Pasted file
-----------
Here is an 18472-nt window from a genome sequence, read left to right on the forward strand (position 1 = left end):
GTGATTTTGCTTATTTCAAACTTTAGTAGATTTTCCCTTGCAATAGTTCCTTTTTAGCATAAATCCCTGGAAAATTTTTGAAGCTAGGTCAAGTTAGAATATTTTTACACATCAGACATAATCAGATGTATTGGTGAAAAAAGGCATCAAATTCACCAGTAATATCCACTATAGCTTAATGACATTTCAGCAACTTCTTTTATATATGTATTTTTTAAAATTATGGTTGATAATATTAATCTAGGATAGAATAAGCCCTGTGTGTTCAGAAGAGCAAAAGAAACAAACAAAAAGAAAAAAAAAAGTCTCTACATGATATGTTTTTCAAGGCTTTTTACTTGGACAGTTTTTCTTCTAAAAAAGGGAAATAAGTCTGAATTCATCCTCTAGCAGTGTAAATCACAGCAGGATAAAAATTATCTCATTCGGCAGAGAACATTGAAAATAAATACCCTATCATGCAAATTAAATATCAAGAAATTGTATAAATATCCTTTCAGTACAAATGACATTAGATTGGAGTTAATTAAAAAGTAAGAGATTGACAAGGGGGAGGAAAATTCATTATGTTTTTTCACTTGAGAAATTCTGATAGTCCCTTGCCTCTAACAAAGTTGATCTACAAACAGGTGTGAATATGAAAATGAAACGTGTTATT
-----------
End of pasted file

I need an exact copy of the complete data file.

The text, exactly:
Here is an 18472-nt window from a genome sequence, read left to right on the forward strand (position 1 = left end):
GTGATTTTGCTTATTTCAAACTTTAGTAGATTTTCCCTTGCAATAGTTCCTTTTTAGCATAAATCCCTGGAAAATTTTTGAAGCTAGGTCAAGTTAGAATATTTTTACACATCAGACATAATCAGATGTATTGGTGAAAAAAGGCATCAAATTCACCAGTAATATCCACTATAGCTTAATGACATTTCAGCAACTTCTTTTATATATGTATTTTTTAAAATTATGGTTGATAATATTAATCTAGGATAGAATAAGCCCTGTGTGTTCAGAAGAGCAAAAGAAACAAACAAAAAGAAAAAAAAAAGTCTCTACATGATATGTTTTTCAAGGCTTTTTACTTGGACAGTTTTTCTTCTAAAAAAGGGAAATAAGTCTGAATTCATCCTCTAGCAGTGTAAATCACAGCAGGATAAAAATTATCTCATTCGGCAGAGAACATTGAAAATAAATACCCTATCATGCAAATTAAATATCAAGAAATTGTATAAATATCCTTTCAGTACAAATGACATTAGATTGGAGTTAATTAAAAAGTAAGAGATTGACAAGGGGGAGGAAAATTCATTATGTTTTTTCACTTGAGAAATTCTGATAGTCCCTTGCCTCTAACAAAGTTGATCTACAAACAGGTGTGAATATGAAAATGAAACGTGTTATT